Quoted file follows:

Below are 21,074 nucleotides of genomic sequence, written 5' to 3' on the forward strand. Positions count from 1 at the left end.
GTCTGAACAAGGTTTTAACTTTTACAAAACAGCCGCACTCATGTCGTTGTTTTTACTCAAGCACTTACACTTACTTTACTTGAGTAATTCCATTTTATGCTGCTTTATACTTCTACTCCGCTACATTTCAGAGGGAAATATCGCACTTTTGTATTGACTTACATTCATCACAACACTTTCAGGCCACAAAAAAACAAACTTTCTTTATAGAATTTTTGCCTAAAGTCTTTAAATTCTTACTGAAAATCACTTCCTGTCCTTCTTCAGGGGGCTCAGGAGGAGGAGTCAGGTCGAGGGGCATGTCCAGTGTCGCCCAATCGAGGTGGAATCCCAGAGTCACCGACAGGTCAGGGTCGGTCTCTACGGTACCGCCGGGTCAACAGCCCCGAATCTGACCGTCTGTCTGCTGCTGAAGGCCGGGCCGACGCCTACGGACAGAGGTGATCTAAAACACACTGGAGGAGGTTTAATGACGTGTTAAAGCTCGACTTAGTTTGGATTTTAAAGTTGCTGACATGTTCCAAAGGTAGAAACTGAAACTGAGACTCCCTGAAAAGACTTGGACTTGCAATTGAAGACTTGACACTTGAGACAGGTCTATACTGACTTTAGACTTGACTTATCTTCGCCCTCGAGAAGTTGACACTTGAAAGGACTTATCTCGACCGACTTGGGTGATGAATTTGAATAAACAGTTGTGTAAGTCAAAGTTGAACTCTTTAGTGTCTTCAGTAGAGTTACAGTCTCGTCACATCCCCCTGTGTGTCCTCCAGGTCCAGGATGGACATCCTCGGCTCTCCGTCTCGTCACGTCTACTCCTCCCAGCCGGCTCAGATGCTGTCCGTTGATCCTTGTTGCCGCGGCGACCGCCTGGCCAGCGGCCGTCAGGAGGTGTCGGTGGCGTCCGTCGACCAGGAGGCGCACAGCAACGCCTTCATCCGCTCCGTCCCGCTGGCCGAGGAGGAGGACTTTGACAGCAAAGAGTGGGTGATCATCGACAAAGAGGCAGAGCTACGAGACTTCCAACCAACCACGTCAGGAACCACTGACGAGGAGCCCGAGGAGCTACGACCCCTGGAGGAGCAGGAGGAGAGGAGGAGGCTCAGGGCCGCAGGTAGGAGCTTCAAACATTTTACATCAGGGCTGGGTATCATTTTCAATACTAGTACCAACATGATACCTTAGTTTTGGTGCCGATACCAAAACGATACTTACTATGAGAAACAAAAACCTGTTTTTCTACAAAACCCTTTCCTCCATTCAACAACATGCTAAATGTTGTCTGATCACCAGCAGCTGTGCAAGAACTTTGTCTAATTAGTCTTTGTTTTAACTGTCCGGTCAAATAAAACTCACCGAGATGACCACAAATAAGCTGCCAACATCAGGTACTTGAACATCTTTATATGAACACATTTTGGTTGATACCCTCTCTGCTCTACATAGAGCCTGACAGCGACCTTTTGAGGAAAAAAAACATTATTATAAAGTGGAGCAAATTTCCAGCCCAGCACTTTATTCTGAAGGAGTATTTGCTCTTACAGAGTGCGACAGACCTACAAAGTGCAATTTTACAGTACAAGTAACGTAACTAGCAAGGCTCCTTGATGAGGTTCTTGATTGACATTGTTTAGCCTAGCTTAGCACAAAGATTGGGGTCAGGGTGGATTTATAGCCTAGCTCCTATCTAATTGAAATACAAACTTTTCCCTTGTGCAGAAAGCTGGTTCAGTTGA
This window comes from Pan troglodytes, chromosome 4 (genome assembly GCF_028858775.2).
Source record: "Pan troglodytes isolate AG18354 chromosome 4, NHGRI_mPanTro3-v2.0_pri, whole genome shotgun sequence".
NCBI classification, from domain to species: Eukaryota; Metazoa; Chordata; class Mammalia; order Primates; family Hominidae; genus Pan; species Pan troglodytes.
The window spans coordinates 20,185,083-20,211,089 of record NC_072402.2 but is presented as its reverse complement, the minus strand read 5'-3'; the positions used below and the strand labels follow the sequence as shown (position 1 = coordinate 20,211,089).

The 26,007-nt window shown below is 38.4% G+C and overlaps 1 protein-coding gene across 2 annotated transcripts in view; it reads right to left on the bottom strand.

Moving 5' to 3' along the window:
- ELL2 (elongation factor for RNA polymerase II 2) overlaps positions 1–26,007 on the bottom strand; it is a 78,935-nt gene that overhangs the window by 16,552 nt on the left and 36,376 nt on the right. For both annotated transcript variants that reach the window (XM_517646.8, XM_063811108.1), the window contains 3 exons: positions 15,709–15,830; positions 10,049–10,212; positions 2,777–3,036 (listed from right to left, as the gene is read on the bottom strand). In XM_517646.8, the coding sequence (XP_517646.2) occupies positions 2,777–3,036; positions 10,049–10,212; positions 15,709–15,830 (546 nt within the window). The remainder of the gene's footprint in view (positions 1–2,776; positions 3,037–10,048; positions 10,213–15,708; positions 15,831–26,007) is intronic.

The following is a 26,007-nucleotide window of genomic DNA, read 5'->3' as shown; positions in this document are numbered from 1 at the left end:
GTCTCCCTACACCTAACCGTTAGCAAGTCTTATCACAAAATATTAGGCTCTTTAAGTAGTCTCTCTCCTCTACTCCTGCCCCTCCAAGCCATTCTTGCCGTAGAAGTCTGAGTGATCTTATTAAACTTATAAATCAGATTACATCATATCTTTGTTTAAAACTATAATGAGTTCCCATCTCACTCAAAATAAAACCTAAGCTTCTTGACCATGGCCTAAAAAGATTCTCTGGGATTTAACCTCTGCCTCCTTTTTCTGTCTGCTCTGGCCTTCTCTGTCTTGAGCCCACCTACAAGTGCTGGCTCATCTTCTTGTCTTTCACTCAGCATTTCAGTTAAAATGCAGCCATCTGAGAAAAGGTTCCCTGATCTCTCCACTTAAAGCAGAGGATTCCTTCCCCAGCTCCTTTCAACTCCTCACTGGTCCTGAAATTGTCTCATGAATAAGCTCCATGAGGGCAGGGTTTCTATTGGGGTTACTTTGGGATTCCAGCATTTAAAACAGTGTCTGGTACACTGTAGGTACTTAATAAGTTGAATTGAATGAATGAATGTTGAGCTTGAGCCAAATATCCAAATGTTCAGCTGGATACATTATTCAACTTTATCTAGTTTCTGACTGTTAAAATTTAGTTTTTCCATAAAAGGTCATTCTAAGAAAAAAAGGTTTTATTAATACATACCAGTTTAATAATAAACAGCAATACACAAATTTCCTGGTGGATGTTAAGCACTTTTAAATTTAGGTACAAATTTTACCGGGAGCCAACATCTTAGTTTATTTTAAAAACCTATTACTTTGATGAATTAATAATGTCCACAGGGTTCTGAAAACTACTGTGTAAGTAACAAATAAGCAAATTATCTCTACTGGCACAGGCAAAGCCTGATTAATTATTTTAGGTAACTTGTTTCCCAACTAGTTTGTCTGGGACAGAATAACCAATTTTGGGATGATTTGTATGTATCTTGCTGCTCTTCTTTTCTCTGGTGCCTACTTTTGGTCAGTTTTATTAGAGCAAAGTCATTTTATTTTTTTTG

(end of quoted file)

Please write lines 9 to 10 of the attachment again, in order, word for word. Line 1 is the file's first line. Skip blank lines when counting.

- ELL2 (elongation factor for RNA polymerase II 2) overlaps positions 1–26,007 on the bottom strand; it is a 78,935-nt gene that overhangs the window by 16,552 nt on the left and 36,376 nt on the right. For both annotated transcript variants that reach the window (XM_517646.8, XM_063811108.1), the window contains 3 exons: positions 15,709–15,830; positions 10,049–10,212; positions 2,777–3,036 (listed from right to left, as the gene is read on the bottom strand). In XM_517646.8, the coding sequence (XP_517646.2) occupies positions 2,777–3,036; positions 10,049–10,212; positions 15,709–15,830 (546 nt within the window). The remainder of the gene's footprint in view (positions 1–2,776; positions 3,037–10,048; positions 10,213–15,708; positions 15,831–26,007) is intronic.

The following is a 26,007-nucleotide window of genomic DNA, read 5'->3' as shown; positions in this document are numbered from 1 at the left end: